Maoquan Wang


2018

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EmojiIt at SemEval-2018 Task 2: An Effective Attention-Based Recurrent Neural Network Model for Emoji Prediction with Characters Gated Words
Shiyun Chen | Maoquan Wang | Liang He
Proceedings of the 12th International Workshop on Semantic Evaluation

This paper presents our single model to Subtask 1 of SemEval 2018 Task 2: Emoji Prediction in English. In order to predict the emoji that may be contained in a tweet, the basic model we use is an attention-based recurrent neural network which has achieved satisfactory performs in Natural Language processing. Considering the text comes from social media, it contains many discrepant abbreviations and online terms, we also combine word-level and character-level word vector embedding to better handling the words not appear in the vocabulary. Our single model1 achieved 29.50% Macro F-score in test data and ranks 9th among 48 teams.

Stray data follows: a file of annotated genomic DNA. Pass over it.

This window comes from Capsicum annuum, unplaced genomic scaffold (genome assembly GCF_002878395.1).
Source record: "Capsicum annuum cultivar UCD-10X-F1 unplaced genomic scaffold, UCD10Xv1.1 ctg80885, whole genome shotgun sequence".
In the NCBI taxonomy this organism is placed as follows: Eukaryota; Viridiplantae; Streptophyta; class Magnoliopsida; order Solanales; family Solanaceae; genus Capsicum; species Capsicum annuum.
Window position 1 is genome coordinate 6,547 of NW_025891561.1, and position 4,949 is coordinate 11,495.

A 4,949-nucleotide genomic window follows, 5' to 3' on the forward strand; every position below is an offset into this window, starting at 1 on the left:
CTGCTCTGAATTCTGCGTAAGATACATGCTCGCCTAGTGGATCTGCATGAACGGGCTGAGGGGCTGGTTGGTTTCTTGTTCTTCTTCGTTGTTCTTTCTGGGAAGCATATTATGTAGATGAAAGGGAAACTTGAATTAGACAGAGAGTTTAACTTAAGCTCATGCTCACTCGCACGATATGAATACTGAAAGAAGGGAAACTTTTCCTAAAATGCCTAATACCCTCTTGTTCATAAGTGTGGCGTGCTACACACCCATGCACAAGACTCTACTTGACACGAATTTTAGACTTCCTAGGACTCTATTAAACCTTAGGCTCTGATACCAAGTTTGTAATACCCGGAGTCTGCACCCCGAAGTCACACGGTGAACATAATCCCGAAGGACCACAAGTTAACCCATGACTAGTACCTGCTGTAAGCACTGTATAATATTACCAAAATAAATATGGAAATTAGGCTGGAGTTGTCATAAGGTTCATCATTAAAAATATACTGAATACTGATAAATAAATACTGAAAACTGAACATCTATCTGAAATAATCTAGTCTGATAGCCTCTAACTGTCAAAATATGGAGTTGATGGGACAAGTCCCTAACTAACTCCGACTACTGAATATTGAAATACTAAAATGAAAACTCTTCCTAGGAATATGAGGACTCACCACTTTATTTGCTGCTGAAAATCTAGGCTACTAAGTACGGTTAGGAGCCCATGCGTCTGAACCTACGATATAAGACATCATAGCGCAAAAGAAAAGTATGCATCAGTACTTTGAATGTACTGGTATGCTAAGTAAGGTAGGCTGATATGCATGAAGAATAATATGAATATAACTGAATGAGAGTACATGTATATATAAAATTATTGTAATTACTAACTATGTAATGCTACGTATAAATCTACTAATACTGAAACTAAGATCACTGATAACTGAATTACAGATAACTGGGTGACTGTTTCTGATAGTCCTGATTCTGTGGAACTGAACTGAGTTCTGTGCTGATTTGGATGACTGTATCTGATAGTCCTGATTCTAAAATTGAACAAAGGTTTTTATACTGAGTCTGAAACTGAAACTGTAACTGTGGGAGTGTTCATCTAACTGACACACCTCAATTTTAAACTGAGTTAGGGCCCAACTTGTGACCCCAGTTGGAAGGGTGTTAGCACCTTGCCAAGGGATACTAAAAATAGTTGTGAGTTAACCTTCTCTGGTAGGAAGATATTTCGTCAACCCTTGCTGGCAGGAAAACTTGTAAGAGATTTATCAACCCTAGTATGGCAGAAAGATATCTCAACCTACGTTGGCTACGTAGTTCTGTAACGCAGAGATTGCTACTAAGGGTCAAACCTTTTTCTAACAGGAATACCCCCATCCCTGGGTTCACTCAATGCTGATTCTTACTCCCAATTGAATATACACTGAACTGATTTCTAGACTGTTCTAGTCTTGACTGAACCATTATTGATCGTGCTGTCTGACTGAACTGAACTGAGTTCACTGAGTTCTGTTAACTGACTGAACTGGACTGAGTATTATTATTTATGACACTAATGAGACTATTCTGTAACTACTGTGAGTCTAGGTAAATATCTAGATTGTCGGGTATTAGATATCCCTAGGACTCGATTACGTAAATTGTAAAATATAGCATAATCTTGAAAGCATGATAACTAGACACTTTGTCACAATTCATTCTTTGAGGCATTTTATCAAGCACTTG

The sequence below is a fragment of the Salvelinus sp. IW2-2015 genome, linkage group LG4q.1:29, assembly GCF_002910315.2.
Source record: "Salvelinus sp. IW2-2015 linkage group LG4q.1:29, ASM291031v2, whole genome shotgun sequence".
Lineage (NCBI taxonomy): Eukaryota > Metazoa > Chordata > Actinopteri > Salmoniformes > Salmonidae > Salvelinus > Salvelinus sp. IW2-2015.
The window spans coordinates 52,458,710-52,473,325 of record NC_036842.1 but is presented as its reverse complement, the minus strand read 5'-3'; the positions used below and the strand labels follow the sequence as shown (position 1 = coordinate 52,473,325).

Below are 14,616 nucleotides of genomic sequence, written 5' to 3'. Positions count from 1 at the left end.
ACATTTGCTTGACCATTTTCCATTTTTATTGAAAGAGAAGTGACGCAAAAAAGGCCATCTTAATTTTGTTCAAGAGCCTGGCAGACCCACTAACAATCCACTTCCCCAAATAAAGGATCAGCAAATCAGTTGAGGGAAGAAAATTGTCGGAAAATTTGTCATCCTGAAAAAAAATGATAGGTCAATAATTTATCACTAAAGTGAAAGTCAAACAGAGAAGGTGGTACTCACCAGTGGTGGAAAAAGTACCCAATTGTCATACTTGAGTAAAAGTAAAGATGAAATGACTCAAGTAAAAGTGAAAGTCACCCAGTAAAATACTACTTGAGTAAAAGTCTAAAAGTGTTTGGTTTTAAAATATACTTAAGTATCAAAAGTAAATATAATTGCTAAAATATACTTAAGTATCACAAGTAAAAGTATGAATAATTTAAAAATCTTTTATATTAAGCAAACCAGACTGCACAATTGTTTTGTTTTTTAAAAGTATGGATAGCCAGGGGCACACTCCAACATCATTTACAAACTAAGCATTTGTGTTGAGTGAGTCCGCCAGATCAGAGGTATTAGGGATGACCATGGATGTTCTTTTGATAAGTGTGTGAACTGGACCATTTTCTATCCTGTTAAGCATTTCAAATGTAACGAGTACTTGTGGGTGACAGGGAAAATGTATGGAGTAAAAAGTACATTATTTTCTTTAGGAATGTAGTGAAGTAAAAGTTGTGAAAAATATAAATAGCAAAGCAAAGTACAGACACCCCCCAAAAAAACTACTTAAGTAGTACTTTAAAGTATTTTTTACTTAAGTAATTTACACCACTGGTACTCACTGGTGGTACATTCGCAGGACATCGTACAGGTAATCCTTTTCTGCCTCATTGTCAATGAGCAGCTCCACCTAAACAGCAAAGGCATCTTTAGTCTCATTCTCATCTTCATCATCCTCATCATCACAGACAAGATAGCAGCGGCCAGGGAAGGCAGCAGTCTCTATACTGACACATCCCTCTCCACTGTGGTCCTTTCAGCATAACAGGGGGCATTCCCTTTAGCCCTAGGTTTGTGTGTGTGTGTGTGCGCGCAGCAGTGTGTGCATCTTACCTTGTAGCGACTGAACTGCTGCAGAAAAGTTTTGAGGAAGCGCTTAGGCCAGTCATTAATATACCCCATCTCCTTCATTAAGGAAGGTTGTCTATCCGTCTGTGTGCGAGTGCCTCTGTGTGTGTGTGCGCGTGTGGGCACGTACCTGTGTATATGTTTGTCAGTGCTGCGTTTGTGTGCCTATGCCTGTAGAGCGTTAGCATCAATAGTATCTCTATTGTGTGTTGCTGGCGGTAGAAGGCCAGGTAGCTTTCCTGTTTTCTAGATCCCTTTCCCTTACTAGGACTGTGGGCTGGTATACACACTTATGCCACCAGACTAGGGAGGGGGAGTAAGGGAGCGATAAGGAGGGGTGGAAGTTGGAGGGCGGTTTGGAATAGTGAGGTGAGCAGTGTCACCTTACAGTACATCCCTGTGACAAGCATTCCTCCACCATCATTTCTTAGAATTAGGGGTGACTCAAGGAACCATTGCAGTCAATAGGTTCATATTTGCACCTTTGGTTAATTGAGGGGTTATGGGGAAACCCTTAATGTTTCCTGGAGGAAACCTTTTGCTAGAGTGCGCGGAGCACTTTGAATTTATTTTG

2017

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EICA Team at SemEval-2017 Task 3: Semantic and Metadata-based Features for Community Question Answering
Yufei Xie | Maoquan Wang | Jing Ma | Jian Jiang | Zhao Lu
Proceedings of the 11th International Workshop on Semantic Evaluation (SemEval-2017)

We describe our system for participating in SemEval-2017 Task 3 on Community Question Answering. Our approach relies on combining a rich set of various types of features: semantic and metadata. The most important group turned out to be the metadata feature and the semantic vectors trained on QatarLiving data. In the main Subtask C, our primary submission was ranked fourth, with a MAP of 13.48 and accuracy of 97.08. In Subtask A, our primary submission get into the top 50%.

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EICA at SemEval-2017 Task 4: A Simple Convolutional Neural Network for Topic-based Sentiment Classification
Maoquan Wang | Shiyun Chen | Yufei Xie | Lu Zhao
Proceedings of the 11th International Workshop on Semantic Evaluation (SemEval-2017)

This paper describes our approach for SemEval-2017 Task 4 - Sentiment Analysis in Twitter (SAT). Its five subtasks are divided into two categories: (1) sentiment classification, i.e., predicting topic-based tweet sentiment polarity, and (2) sentiment quantification, that is, estimating the sentiment distributions of a set of given tweets. We build a convolutional sentence classification system for the task of SAT. Official results show that the experimental results of our system are comparative.